"We have a growing, ageing population. Generally they are the ones who are more highly susceptible to attack: mum, dad, granddad. They get a call or email saying, 'I want to help with your computer...' and they respond. Aussies tend to be quite trusting in nature. Australia Post is pretty well trusted, which is why that scam did so well. Also there's a level of complacency: we're Australia, who would attack us?"

Phillip Simpson, principal consultant, Dell SecureWorks, sees this behaviour in organisations, not just individuals, and says it manifests in a lack of security awareness in the boardroom.

"It's partially based on [the] misperception that the bad guys are only attacking big American and European businesses. The reality is that the reason it appears this way is both Europe and the US have mandatory reporting laws. Australia experiences giant breaches almost every day but without mandatory reporting laws neither consumers nor boardrooms will ever know."

He continues: "The cybersecurity budget of an Australian hospital is a fraction of a similar sized hospital in the US – primarily driven by the fact that the US holds C-levels accountable for cyber security failures through the HIPAA laws. No such laws protect Australian consumers."

So it's no longer enough to say “She'll be right” and hope for the best. But what can be done at an organisational level? What can organisations in Aus do to train their staff to be, well, less Aussie?

We'll start with what can't be done. FireEye’s Boland says, "It's fascinating that a lot of security professionals believe they can train people to not click on links or attachments. It's just not practical. If you're an HR professional and asking for CVs, or if you're in accounts receivable and you receive an invoice, or if you're in the department of immigration receiving application documents, you're going to open them. Organisations have people whose job it is to open documents. If you tell them not to open them, you break the business."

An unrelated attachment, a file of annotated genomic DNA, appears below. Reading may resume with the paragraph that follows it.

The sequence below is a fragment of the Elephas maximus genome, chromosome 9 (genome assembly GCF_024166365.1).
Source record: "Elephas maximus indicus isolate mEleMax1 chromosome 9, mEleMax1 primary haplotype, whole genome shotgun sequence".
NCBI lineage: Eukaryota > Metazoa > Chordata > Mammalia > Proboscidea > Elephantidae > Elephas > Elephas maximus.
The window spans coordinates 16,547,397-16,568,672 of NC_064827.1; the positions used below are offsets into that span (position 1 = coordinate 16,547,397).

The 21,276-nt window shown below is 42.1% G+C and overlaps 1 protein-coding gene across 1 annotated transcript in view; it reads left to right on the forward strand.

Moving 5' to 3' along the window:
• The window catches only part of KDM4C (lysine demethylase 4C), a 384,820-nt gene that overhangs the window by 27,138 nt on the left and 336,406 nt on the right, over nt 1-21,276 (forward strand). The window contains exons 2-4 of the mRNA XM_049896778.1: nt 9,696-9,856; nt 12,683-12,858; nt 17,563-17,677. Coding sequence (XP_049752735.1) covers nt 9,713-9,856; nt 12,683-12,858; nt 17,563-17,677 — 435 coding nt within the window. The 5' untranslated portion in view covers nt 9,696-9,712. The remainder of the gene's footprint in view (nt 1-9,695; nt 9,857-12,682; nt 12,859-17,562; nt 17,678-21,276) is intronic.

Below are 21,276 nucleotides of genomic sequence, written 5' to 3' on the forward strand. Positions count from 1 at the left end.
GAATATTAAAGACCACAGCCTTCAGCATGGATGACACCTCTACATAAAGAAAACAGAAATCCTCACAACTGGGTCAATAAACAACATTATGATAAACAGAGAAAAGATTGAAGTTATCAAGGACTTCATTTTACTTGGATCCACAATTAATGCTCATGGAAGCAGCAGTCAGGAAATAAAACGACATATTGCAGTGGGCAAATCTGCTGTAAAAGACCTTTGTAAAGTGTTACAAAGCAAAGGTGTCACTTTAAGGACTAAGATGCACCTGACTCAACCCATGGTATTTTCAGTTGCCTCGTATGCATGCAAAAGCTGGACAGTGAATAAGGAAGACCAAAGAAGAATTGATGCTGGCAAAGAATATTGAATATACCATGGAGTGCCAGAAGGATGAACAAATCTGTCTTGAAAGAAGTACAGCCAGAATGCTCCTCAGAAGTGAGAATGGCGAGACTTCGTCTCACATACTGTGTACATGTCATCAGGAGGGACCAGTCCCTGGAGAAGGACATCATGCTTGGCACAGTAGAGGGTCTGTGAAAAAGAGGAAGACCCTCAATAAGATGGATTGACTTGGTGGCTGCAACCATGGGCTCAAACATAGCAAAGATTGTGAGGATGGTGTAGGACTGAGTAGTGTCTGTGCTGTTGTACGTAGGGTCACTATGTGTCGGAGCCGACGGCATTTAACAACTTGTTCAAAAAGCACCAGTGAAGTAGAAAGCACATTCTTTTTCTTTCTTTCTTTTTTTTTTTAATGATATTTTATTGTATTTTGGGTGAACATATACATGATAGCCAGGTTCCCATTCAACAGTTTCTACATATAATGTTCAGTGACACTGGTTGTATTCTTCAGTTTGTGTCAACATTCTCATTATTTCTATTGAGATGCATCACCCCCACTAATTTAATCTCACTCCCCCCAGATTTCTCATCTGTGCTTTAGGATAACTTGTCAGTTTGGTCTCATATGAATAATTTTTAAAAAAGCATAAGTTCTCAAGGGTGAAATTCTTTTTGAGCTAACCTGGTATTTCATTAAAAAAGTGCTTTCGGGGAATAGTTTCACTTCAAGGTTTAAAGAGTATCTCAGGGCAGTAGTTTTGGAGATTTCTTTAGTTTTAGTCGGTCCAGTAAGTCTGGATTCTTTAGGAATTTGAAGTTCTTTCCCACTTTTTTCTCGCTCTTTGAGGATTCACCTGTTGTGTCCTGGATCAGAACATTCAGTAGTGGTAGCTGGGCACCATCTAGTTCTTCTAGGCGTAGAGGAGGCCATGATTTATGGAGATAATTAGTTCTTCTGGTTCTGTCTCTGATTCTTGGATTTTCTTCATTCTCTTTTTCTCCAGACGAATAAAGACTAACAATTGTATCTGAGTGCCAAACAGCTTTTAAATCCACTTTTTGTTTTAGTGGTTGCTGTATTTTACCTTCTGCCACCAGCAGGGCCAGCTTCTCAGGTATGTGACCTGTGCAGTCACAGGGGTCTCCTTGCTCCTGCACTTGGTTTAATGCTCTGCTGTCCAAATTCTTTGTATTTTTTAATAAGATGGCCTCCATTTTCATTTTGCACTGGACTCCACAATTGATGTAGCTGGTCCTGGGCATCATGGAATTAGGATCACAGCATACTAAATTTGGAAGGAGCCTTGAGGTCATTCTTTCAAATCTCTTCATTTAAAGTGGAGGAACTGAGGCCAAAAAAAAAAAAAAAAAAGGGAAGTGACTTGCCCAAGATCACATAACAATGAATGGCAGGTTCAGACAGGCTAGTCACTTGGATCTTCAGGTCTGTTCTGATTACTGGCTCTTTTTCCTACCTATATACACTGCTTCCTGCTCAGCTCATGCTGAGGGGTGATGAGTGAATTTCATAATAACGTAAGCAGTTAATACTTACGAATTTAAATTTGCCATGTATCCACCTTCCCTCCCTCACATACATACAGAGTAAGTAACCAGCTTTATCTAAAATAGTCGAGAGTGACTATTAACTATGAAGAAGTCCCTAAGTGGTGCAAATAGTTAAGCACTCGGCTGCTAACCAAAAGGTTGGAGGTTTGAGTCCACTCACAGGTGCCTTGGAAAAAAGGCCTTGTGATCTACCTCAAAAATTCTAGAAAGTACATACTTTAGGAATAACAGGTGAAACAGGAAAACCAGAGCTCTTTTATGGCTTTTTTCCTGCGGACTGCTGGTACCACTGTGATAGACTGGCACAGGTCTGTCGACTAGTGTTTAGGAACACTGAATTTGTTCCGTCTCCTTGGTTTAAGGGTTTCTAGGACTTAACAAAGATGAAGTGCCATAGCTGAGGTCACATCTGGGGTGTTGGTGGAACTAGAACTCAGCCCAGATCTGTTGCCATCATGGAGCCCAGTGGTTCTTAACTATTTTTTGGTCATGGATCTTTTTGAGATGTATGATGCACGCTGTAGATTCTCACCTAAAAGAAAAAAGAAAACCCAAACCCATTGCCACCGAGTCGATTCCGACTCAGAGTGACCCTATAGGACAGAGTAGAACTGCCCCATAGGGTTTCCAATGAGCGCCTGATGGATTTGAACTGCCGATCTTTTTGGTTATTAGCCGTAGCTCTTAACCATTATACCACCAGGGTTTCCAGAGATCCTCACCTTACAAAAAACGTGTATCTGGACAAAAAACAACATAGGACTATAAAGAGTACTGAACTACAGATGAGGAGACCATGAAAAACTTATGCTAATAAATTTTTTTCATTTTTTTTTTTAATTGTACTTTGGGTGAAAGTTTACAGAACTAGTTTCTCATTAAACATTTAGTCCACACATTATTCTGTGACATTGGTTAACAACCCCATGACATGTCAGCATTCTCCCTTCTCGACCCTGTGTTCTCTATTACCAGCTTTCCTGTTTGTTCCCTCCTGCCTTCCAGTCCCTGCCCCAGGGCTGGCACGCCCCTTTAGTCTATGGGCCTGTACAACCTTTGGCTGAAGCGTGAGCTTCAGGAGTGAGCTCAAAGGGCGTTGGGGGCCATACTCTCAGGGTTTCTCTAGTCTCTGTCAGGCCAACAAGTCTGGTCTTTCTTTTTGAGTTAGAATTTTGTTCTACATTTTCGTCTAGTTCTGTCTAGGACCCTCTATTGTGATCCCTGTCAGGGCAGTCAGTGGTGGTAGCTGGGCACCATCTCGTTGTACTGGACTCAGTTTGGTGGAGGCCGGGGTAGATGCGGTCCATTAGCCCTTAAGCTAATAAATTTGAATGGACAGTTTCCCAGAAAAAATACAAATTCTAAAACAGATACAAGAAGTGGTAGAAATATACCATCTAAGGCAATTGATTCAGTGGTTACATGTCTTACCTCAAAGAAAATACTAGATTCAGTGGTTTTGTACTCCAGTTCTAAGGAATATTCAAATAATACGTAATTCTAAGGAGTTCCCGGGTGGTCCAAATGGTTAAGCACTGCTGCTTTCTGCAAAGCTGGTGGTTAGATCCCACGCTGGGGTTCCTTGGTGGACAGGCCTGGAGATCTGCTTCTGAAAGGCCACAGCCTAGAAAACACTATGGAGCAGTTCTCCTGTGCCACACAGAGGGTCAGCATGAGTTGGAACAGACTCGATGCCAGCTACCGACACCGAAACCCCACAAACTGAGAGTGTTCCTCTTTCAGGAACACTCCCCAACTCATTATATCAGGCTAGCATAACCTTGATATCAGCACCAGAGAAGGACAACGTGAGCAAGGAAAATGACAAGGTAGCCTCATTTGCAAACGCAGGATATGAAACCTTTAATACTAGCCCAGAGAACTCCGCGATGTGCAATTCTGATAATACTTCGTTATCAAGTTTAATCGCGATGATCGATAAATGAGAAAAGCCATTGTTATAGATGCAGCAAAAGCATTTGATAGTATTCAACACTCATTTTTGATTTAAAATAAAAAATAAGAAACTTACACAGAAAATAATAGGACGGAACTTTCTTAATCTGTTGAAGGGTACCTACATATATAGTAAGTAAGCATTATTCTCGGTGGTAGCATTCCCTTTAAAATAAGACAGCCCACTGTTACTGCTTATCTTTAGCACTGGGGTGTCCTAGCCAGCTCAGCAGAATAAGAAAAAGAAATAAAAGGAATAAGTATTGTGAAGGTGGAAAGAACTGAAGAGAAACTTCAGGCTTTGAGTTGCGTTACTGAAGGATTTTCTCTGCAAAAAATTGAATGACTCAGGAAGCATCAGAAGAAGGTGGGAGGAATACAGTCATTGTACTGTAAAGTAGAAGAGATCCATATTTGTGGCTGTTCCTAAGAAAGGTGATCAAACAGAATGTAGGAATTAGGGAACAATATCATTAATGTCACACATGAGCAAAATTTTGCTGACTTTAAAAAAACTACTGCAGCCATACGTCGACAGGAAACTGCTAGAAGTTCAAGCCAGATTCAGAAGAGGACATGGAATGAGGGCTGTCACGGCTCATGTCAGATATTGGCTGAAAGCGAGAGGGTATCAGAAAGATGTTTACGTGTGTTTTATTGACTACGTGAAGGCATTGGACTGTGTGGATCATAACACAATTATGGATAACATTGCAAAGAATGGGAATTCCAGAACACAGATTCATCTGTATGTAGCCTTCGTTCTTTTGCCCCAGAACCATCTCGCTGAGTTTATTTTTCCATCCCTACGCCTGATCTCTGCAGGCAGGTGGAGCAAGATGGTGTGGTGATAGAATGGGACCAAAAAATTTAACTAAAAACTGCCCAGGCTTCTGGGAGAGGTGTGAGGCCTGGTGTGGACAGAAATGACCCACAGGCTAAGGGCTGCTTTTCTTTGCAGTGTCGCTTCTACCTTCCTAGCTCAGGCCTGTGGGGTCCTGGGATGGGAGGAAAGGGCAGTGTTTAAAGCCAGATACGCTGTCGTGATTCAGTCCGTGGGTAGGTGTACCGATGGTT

Here's Dan Miller, country manager for Australia & New Zealand at Splunk:

"I think including security by design in business processes ... to make sure appropriate security controls are built into business processes [is helpful]. There's a responsibility to customers to protect their information. Technology is part of helping solve that problem, but investing in the right people and getting them trained and improving their understanding around event detection and investigation is vital for organisations to invest in. [This] can lead on to other uses for the security data that's gathered, such as improved operational efficiencies and business analytics."

According to Dimension Data’s Ha, "Companies need to understand that these [hacking] businesses are coming after them, so they need a change in mindset. Most of our time is spent trying to educate clients to fundamentally understand how effective their security is: not compliance or best practice, but understanding an organisation's assets and how much protection you need for those assets."

Dell’s Simpson can have the last word: "Innovative business leaders should challenge the security status quo and look at security as a differentiator. The sad truth is that inevitably companies that don't lead their sector, when it comes to cyber-security, will be the next headline and will watch their cost of doing business sky-rocket."

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Alex Cruickshank

Alex Cruickshank has been writing about technology and business since 1994. He has lived in various far-flung places around the world and is now based in Berlin.